How STEM Found Its Way into a Knitting Magazine

If you happened to grab a copy of Interweave Knits Winter 2019, and didn’t immediately cast-on one of the stunning patterns from the science issue, you might have noticed the article “STEM+Knitting,” which I wrote for the issue. (If you didn’t catch my article, you can read it here, but, seriously, you need to check out the entire issue!) Besides the fact that the word science is in STEM—which stands for science, technology, engineering, and mathematics—you might be wondering how this story found its way to the pages of all that yarny goodness that is Interweave Knits.

Myself as a Colorado TSA officer in 6th grade (top) and with some current alumni at the 2018 State Conference (bottom). Images courtesy of Colorado TSA.

Myself as a Colorado TSA officer in 6th grade (top) and with some current alumni at the 2018 State Conference (bottom). Images courtesy of Colorado TSA.

Let me start with a brief backstory. While growing up, as I mentioned in the article, I was involved in the Technology Student Association, or TSA. To be honest, “involved” might be underselling it. I slept, ate, and breathed all things TSA from grades 6 through 12, and I still continue to be involved, working as the judging coordinator for the Colorado TSA State Conference every year. And yet, despite all the indicators that this passion should have steered me toward a STEM career, I fell in love with fiber arts in college, which eventually led me to working here at Interweave.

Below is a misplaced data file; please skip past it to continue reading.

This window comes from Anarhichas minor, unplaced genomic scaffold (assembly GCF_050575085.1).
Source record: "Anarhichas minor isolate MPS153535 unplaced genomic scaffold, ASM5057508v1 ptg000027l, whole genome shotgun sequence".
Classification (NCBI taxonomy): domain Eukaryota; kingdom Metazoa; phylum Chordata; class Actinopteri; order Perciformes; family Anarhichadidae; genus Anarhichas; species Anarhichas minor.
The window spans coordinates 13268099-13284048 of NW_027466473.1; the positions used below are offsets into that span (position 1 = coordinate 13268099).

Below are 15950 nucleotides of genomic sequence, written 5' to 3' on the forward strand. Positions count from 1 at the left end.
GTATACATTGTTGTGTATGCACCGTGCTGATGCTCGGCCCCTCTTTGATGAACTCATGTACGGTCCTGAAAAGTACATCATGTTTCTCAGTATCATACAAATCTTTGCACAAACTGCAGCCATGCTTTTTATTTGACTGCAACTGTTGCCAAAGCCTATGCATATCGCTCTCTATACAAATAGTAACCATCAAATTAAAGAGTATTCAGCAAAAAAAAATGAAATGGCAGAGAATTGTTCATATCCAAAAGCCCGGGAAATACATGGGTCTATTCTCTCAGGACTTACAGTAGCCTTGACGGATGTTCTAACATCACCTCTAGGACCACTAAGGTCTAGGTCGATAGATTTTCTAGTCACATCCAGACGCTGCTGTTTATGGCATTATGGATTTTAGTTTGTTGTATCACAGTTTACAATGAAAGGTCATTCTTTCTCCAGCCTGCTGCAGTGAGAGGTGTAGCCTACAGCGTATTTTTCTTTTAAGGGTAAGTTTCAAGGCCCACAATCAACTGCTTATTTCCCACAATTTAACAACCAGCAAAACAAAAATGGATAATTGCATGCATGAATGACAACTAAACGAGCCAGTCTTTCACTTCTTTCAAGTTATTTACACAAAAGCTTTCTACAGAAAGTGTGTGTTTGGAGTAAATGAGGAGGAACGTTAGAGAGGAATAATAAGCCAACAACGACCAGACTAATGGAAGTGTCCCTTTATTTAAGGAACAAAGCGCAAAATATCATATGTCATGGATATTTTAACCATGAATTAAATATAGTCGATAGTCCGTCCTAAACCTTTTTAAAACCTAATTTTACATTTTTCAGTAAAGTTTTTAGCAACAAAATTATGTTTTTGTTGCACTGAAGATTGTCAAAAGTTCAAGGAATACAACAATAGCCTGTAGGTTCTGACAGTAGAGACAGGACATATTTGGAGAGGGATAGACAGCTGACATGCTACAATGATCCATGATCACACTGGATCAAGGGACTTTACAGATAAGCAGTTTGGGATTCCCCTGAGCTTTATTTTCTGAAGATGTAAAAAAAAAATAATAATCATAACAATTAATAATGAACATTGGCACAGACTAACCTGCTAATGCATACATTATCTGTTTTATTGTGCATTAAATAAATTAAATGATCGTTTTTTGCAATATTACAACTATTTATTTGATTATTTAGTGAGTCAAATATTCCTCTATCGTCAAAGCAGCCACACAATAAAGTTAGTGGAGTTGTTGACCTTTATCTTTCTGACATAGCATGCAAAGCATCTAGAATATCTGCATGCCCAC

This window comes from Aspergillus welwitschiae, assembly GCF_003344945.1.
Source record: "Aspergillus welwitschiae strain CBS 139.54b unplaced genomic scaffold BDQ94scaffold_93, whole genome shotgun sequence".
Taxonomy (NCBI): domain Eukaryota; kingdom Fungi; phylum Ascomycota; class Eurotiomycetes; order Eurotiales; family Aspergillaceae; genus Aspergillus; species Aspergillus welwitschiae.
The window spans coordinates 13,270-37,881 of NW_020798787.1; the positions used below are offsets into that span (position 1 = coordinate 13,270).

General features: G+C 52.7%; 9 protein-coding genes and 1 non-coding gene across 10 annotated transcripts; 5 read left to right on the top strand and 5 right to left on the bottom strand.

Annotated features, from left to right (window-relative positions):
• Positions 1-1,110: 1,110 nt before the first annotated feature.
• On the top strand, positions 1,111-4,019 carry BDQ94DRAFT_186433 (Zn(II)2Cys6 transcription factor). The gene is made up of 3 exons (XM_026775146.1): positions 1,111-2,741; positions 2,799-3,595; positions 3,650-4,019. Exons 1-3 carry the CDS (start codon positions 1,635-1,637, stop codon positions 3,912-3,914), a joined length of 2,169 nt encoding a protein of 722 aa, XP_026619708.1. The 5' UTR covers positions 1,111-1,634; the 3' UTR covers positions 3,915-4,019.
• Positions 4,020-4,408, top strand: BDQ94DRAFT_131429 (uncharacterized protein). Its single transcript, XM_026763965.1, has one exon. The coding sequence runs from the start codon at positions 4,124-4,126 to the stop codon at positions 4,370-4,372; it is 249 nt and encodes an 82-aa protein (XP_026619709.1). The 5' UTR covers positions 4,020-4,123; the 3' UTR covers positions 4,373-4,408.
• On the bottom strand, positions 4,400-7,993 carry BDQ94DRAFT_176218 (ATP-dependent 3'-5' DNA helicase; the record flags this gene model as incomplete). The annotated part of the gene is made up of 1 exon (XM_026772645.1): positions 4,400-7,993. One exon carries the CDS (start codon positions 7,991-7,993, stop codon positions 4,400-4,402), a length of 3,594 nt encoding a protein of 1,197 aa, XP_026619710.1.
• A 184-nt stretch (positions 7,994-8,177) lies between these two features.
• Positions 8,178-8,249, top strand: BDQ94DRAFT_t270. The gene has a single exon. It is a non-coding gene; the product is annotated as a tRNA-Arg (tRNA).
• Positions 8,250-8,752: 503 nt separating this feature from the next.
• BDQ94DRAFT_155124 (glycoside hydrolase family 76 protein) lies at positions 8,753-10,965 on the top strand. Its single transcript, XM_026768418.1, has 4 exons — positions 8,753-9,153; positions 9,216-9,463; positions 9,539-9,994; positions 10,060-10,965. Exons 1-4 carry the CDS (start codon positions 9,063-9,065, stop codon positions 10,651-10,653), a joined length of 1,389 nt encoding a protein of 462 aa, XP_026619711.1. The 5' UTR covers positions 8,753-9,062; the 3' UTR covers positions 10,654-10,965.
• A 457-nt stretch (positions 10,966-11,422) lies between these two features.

Middle school students compete in Colorado TSA's Fashion Design competition, bringing STEM and craft together. Images courtesy of Colorado TSA.

Middle school students compete in Colorado TSA’s Fashion Design competition, bringing STEM and craft together. Images courtesy of Colorado TSA.

I guess you could say I am walking-talking proof that STEM and crafting can coexist in one brain. So when an after-hours conversation that I had with Knits editor Meghan Babin about non-yarny hobbies led to the subject of TSA, we discovered that we shared the belief that craft and STEM concepts are connected. Thus, the idea for the article was born. With help from groups such as TSA and Knitlab, the old lines of STEM are being blurred, and I hope this article helps to grow the dialogue about this interconnectivity among you, my fellow knitters.

Happy reading!

Hayley

(Featured Images courtesy of Colorado TSA.)


Don’t miss out on the special Science Issue of Interweave Knits!

 

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